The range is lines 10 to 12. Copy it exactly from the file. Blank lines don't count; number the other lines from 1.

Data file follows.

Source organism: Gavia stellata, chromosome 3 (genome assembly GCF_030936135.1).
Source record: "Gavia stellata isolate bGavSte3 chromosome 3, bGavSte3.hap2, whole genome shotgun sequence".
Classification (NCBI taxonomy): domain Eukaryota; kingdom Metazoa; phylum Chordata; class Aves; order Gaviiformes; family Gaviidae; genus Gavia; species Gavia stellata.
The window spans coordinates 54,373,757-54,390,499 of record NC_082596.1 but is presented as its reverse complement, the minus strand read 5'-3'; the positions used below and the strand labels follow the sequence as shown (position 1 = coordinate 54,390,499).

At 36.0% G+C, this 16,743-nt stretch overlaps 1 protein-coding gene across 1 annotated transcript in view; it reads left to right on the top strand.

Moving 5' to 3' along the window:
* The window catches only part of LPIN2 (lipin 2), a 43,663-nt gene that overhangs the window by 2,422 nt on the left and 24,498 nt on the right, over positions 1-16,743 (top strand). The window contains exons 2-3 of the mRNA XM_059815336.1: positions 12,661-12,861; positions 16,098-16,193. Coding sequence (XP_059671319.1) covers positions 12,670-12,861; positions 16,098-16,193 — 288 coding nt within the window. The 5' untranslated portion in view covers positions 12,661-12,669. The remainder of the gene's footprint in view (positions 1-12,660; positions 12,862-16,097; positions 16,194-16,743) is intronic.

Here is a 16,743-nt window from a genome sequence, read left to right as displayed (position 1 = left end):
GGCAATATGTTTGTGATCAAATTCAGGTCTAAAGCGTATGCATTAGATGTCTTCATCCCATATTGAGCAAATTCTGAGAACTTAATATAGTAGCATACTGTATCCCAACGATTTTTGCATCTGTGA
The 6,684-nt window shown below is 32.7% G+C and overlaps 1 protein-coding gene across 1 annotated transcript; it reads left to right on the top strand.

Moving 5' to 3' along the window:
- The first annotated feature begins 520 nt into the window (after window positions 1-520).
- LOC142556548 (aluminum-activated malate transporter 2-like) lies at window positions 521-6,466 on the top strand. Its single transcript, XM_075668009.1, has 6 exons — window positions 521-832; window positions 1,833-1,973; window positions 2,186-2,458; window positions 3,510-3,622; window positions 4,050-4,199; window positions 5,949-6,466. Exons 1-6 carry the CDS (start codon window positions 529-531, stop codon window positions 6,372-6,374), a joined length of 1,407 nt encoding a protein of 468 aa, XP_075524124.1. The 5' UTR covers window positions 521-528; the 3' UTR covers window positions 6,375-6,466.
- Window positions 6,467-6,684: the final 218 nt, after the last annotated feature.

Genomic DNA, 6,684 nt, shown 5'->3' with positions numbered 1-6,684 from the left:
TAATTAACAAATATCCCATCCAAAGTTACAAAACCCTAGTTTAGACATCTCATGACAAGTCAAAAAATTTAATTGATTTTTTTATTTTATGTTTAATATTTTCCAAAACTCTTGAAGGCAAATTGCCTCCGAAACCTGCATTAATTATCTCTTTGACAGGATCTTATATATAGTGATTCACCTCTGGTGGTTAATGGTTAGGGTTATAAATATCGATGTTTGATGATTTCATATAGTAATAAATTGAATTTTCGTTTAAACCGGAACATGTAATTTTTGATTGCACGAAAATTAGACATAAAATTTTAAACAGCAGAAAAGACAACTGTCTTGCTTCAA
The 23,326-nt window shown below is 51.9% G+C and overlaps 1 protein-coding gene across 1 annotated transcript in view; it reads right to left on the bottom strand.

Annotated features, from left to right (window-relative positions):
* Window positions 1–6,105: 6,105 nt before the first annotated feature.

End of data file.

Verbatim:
The 6,684-nt window shown below is 32.7% G+C and overlaps 1 protein-coding gene across 1 annotated transcript; it reads left to right on the top strand.

Moving 5' to 3' along the window:
- The first annotated feature begins 520 nt into the window (after window positions 1-520).